It is, therefore, a principal object of the invention to provide an electrophoretic display cell and suspension where the electrophoretic particles have a weight density equal to, or within five percent of, that of the suspending medium.

It is a further object to provide such a suspension which retains the desirable contrast in optical properties between particle and medium already obtained with prior art suspensions.

The above objects are achieved by using electrophoretic particles with hollow cores and controlling the coating and shell thickness as a means of selecting the proper density.

DETAILED DESCRIPTION OF THE INVENTION

One of two methods may generally be used for producing the hollow particles. First, the spheres may be produced directly from, and consist entirely of, the desired electrophoretic material; e.g., TiO2 spheres. Any suitable manufacturing technique may be used. Secondly, and preferably herein, hollow carrier spheres of glass, plastic, etc., may be coated with the desired electrophoretic material. Again, any suitable technique may be used. For example, for coating a metallic substance on a carrier sphere, vacuum deposition can be used while agitating the carriers. For non-metals, reactive sputtering can be employed.

A preferred technique for coating carrier spheres is to attach small particles of the desired electrophoretic material to the carrier surface by means of an adhesive or by high temperature fusing. This and the foregoing techniques can be used to prepare particles of any desired electrophoretic material.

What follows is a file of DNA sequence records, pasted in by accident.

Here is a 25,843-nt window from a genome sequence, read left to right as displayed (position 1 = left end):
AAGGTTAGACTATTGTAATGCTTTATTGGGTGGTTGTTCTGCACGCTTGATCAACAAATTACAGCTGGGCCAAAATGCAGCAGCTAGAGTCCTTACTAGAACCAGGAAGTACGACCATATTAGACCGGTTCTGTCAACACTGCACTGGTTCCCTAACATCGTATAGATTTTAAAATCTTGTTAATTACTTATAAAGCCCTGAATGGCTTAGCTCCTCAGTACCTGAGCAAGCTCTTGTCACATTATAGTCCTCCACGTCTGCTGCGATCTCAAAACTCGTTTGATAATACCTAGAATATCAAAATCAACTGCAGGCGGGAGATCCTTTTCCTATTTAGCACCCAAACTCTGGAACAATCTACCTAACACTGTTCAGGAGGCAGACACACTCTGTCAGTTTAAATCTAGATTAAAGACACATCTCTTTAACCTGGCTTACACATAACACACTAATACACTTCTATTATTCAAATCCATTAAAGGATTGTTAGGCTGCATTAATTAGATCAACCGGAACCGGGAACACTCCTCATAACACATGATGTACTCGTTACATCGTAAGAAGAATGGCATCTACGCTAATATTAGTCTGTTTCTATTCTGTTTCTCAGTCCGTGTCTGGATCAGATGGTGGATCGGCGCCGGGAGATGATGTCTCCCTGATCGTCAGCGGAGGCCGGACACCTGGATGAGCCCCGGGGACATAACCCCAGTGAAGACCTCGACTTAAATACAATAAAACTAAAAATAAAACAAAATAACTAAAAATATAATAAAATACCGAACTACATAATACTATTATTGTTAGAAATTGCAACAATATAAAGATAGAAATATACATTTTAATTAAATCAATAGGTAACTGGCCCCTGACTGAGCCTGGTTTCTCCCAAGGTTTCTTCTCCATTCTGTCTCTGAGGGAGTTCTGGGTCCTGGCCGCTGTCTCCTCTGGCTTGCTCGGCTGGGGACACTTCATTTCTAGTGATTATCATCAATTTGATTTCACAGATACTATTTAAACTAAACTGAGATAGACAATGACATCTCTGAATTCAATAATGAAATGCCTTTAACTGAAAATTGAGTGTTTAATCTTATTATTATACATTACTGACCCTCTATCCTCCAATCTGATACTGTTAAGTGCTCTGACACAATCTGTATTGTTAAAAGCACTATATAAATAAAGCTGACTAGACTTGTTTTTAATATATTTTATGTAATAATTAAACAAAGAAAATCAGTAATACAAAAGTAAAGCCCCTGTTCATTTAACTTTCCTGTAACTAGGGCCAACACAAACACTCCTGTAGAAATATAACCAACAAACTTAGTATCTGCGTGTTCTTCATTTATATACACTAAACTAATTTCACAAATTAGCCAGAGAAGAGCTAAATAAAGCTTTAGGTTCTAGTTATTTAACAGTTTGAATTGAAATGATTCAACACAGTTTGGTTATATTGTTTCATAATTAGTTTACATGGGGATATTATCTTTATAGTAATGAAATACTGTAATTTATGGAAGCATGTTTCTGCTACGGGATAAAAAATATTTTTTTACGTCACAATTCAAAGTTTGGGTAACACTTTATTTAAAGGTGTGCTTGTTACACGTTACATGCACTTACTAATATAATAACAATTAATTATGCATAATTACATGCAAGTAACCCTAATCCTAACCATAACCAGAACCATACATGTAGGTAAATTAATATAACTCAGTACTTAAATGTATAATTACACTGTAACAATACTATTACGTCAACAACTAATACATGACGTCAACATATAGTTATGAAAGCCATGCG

The coating thickness required depends on the density of the electrophoretic material to be coated, the diameter and density of the carrier sphere, as well as the desired final density. For example, for a 10 micron hollow glass sphere with a density of 0.35, a 0.5 micron coating of a TiO2 powder layer raises the density to 1.33 gm/cm3.

A preferred, convenient method for selecting a fraction of particles with the proper density, is to place the prepared particles in a container of a liquid with a slightly higher weight density than that of the suspending medium used in the display device. Those which float at or near the surface are collected and placed in a second liquid of density slightly less than that of the suspending medium. Those particles which settle in the second liquid will have a weight density nearly matching that of the suspending medium, and these are collected and will be used in the display cell. Of course, any other conventional method for measuring the amount of material on the particles and converting to weight density, may be used.

EXAMPLE 1